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The Lakers come home off their 4 game road trip with only a single win, but got that W on the 2nd night of a back to back against a game Hawks team in the final game of their trip. With that, they should be feeling pretty good about themselves, given that they were finally able to get over the hump they could not hurdle in previous games which saw second half surges turn into down the stretch faltering.

It’s too early to say if that was a breakthrough or just another learning moment which may not stick as the season progresses. After all, the Lakers showed similar winning resolve on opening night against the Rockets only to fall back against the Jazz, Thunder, and Pacers. That said, it felt good to see the team pull one out and, as Luke Walton said, it was a nice reward for the hard work the team has been putting in and gives them some incentive to keep up those efforts moving forward.

This is a great point and should not be overlooked. As we have discussed in the past, it is one thing to keep players engaged and buying into their respective roles when the team is winning like what occurred under Luke Walton in Golden State during his interim stint. It’s quite another, though, to continue to get that same level of commitment when the losses start to pile up. I’m not saying that would have happened if the team had fallen to 1-4, but I am saying it’s good to be 2-3 instead.

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Since starting the season with a feel good win over Houston, the Lakers are now 1-3. The road has not been kind to the team, with each L offering a certain hopeful quality only to still end up being an L. As I wrote before the Pacers’ game, there is some solace to be taken from moral victories, but I also think frustration starts to set in when a team fights so hard to keep games close only to lose out in the end the way this team has been.

Tuesday’s loss was particularly rough when you consider the irony in the Lakers losing in the exact way they had beaten so many teams over the years. As commenter mindcrime so succinctly put it, “Sometimes the other team’s best player is better than anything you have. George just made his shots, period. I’m sure fans of other teams similarly lamented times when Kobe did the same thing to them.”

With George cooking down the stretch, maybe the Lakers could have made some defensive substitutions, but considering the Pacers basically just started running 1-3 P&Rs to get George isolated against D’Angelo Russell, I’m not sure if bringing in Deng or Ingram for more size would have really helped. Luke Walton chose to go with three guards and their offensive abilities instead. It didn’t work out, but I’m not sure if second guessing really gets us anywhere — at least not yet. There will be a time to do a deep dive into lineup examination, but after 4 games I think we’re a bit early for that. It is coming, though.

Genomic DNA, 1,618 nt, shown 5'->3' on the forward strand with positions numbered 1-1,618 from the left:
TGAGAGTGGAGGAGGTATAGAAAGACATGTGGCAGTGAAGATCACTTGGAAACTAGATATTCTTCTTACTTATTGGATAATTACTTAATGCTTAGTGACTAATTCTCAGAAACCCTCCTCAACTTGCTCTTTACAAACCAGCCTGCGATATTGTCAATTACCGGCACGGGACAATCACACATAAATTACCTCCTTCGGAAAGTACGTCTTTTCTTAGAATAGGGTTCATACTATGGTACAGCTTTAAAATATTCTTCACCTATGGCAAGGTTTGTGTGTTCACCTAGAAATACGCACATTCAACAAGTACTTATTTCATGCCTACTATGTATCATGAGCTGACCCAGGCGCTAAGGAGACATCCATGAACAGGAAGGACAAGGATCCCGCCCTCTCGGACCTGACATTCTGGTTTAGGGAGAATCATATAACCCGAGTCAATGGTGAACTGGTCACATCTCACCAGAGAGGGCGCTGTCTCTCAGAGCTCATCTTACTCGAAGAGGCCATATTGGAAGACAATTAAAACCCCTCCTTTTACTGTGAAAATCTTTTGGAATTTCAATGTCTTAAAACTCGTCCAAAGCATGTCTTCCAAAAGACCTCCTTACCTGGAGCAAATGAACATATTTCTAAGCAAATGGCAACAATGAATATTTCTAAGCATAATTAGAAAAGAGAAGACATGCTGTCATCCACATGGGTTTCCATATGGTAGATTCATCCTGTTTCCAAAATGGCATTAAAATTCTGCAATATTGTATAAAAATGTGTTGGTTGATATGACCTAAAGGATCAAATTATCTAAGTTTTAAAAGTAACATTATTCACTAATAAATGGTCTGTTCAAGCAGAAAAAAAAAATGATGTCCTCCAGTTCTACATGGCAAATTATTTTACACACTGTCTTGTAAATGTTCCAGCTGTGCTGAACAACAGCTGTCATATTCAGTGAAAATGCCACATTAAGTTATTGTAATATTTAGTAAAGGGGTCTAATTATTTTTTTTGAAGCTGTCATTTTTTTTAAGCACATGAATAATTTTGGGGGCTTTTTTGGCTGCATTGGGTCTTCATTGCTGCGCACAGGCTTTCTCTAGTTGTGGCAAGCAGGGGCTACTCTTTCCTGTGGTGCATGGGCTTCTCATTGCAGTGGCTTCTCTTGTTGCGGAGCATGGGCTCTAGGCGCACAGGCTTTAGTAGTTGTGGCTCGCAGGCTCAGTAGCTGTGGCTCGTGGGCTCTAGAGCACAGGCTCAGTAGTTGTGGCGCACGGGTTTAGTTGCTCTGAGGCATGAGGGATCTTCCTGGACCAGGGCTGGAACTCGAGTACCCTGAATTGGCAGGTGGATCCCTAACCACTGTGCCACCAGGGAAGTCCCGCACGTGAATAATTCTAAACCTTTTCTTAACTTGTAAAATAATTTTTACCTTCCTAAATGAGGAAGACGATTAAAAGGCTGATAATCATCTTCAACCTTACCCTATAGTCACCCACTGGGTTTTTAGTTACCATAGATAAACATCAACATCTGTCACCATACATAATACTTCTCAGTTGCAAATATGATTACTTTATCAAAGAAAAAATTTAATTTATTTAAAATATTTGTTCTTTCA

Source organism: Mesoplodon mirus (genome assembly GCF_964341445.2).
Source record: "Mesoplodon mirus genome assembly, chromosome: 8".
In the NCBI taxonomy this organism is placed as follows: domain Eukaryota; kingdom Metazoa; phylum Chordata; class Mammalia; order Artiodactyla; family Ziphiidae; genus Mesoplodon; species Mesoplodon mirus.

Moving onto tonight, the Lakers close out their 4 game roadie against the remade Hawks. Much like the Pacers, the Hawks have changed up their roster in an attempt to freshen up their look and, hopefully, compete deeper into the post-season. This team is only a couple of years removed from making a run at the league’s best record and having 4 all-stars named to the mid-season exhibition, but those teams never got over the hump.

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After an opening night win over the Rockets, the Lakers have dropped two straight road games against the Jazz and the Thunder. Both the losses showed off the Lakers’ fighting spirit which, if you listen to the players, is meaningful and can be built on. Maybe fans, too, should get into savoring some moral victories since, despite Metta World Peace’s playoff proclamations, the Lakers are not likely to post more than 30 or so actual victories.

But that’s a topic for another day. Today, the team will be back on the court and regardless of what the oddsmakers think, the team will be trying to get that W. The team they will try to get it against is a renewed Pacers’ team which has retooled their roster and hired Nate McMillan to replace the dispatched Frank Vogel.

That coaching change was based on the premise that team president Larry Bird wanted the team to play faster and be more explosive on offense. Through three games, I would say the Pacers are trending in that direction. They are playing at the 11th fastest pace and have the 15th best offensive efficiency per the Problem is, the Pacers are also ranked 29th in defensive efficiency and have only won one of their three games.

In other words, they are a work in progress.

They do have some talent, though. Paul George remains one of the better 2-way players in the league. He’s flanked on the wing by Monta Ellis and the acquired by trade Jeff Teague. Up front they have the emerging 2nd year player Myles Turner and the acquired by trade Thad Young. This, then, projects to be a talented starting 5 who should be able to score. But with only George and Turner projecting to be plus defenders (George is already fantastic, Turner is young and learning), you can see why the aforementioned rankings are what they are.